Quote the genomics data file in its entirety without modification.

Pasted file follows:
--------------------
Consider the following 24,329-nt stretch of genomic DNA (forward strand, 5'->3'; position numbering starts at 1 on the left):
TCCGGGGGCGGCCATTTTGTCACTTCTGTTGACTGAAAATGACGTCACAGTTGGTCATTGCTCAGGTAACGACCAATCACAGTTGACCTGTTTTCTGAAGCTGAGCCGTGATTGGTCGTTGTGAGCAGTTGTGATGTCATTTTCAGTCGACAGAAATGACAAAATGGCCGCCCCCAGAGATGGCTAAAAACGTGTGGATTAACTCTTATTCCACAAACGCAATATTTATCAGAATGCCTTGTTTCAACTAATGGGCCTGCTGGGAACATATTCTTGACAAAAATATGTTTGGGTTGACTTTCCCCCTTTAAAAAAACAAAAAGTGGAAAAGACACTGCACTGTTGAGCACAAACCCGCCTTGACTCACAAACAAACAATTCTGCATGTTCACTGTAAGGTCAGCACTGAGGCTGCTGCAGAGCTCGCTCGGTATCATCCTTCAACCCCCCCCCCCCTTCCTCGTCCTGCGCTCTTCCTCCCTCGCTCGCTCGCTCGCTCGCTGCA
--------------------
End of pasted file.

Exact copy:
Consider the following 24,329-nt stretch of genomic DNA (forward strand, 5'->3'; position numbering starts at 1 on the left):
TCCGGGGGCGGCCATTTTGTCACTTCTGTTGACTGAAAATGACGTCACAGTTGGTCATTGCTCAGGTAACGACCAATCACAGTTGACCTGTTTTCTGAAGCTGAGCCGTGATTGGTCGTTGTGAGCAGTTGTGATGTCATTTTCAGTCGACAGAAATGACAAAATGGCCGCCCCCAGAGATGGCTAAAAACGTGTGGATTAACTCTTATTCCACAAACGCAATATTTATCAGAATGCCTTGTTTCAACTAATGGGCCTGCTGGGAACATATTCTTGACAAAAATATGTTTGGGTTGACTTTCCCCCTTTAAAAAAACAAAAAGTGGAAAAGACACTGCACTGTTGAGCACAAACCCGCCTTGACTCACAAACAAACAATTCTGCATGTTCACTGTAAGGTCAGCACTGAGGCTGCTGCAGAGCTCGCTCGGTATCATCCTTCAACCCCCCCCCCCCTTCCTCGTCCTGCGCTCTTCCTCCCTCGCTCGCTCGCTCGCTCGCTGCA